“We are all on a life long journey and the core of its meaning, the terrible demand of its centrality is forgiving and being forgiven.” Martha Kilpatrick

“Forgiveness is the giving, and so the receiving, of life.” George MacDonald

As I read earlier today forgiveness was discussed as an aspect of love. Forgiveness is the highest form of love both to be forgiven and to forgive. That is a hard idea to understand in the world of greed and corruption. It is hard to understand when everyone seems to be diametrically focused on them.

“A happy marriage is the union of two good forgivers.” Robert Quillen

“Forgiveness is the final form of love.” Reinhold Niebuhr

“One forgives to the degree that one loves.” Francois de La Rochefoucauld

“The most tender part of love, each other to forgive.” John Sheffield

I have always been a fan of Reinhold Niebuhr and his Serenity Prayer. This great theologian of the late 1950’s was on the far edge of theology in his time. He had a firm belief that faith had to visible as well as a matter of inner peace. Your life needed to reflect what you claimed in your heart. This concept has been controversial since the Middle Ages when some would simply do good works occasionally to gain forgiveness. Niebuhr was about setting the example showing that you could live as you said.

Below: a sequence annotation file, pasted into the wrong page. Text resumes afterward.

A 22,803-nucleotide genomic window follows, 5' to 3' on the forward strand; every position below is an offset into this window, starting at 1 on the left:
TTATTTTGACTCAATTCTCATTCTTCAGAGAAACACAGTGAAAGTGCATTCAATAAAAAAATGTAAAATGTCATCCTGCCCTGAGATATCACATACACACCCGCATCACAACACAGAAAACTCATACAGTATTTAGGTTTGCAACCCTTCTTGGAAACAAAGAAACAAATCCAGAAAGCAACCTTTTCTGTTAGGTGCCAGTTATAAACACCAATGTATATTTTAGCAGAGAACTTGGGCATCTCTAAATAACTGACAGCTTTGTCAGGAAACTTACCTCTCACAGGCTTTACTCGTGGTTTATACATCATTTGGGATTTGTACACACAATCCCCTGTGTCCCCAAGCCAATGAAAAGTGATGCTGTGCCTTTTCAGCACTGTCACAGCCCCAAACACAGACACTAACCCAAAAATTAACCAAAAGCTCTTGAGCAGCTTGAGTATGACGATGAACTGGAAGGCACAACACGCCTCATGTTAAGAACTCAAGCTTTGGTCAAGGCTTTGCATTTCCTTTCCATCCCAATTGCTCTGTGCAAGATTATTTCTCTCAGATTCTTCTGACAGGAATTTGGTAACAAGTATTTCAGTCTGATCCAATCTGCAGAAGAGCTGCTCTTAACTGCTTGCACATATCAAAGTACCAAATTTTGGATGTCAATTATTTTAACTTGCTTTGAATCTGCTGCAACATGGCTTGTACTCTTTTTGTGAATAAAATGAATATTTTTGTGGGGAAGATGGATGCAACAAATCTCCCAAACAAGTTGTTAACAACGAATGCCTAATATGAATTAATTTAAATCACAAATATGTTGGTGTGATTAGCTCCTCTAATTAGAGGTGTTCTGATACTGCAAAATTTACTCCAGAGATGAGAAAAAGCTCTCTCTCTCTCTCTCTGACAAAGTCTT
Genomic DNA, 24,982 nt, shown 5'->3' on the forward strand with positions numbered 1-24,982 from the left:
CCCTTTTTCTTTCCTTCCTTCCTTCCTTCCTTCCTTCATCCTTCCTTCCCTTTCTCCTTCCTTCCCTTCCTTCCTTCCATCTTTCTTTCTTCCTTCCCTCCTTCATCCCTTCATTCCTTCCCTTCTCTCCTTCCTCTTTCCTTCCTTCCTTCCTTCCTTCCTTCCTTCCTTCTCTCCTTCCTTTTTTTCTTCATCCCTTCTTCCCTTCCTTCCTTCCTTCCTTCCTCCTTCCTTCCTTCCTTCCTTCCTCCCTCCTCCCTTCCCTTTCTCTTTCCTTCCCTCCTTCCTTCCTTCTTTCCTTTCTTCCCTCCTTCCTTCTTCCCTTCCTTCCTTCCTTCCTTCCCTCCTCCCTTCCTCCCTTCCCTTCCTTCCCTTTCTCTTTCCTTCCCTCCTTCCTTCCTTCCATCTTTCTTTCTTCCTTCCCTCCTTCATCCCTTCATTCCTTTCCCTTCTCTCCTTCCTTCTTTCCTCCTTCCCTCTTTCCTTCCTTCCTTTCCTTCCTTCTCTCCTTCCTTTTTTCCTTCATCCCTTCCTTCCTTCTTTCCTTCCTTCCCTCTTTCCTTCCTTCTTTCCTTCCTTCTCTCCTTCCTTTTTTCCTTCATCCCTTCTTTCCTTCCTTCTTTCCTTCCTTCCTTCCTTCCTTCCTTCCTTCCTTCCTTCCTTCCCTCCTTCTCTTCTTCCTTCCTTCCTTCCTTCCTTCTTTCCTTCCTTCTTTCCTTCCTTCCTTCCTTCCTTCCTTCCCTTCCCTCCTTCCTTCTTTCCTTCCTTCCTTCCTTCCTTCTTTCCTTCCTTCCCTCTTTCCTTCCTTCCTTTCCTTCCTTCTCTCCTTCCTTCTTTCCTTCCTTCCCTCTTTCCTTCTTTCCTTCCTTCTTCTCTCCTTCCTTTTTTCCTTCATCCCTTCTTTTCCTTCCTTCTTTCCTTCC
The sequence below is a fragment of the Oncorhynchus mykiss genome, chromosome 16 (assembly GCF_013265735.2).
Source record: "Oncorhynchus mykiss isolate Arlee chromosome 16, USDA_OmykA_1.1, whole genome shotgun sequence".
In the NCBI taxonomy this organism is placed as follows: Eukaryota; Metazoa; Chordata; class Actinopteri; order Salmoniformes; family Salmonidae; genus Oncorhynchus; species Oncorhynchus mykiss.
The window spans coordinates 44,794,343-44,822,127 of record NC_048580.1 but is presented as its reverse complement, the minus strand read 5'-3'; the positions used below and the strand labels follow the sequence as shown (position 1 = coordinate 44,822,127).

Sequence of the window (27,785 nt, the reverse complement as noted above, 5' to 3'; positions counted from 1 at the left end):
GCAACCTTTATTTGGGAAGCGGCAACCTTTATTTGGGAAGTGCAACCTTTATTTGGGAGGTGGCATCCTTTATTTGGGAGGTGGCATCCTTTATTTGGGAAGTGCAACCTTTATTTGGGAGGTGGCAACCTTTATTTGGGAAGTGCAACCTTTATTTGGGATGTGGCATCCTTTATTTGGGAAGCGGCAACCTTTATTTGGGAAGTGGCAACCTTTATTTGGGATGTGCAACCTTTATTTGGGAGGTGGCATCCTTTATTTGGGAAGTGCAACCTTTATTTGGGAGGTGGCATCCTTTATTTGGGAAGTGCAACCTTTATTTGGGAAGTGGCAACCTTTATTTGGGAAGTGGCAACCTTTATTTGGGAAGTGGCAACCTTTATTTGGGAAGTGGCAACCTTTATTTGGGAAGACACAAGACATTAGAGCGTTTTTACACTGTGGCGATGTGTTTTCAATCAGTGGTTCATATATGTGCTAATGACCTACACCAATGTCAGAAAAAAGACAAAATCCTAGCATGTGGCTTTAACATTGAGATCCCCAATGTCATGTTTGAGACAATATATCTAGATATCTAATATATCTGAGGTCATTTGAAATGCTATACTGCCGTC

“Forgiveness is the answer to the child’s dream of a miracle by which what is broken is made whole again, what is soiled is made clean again.” Dag Hammarskjold

“Forgiveness is choosing to love. It is the first skill of self-giving love.” Mahatma Gandhi

“We are told that people stay in love because of chemistry, or because they remain intrigued with each other, because of many kindnesses, because of luck . . . But part of it has got to be forgiveness and gratefulness.” Ellen Goodman

So a day of pondering and wondering about various views of forgiveness and one last quote for today.

“To forgive is to set a prisoner free and discover that the prisoner was you.” Louis B. Smedes

A long day and a weekend ahead and to end as always please keep all in harms way on your mind and in your hearts.
namaste
bird

Being where you need to be

Bird Droppings September 23, 2010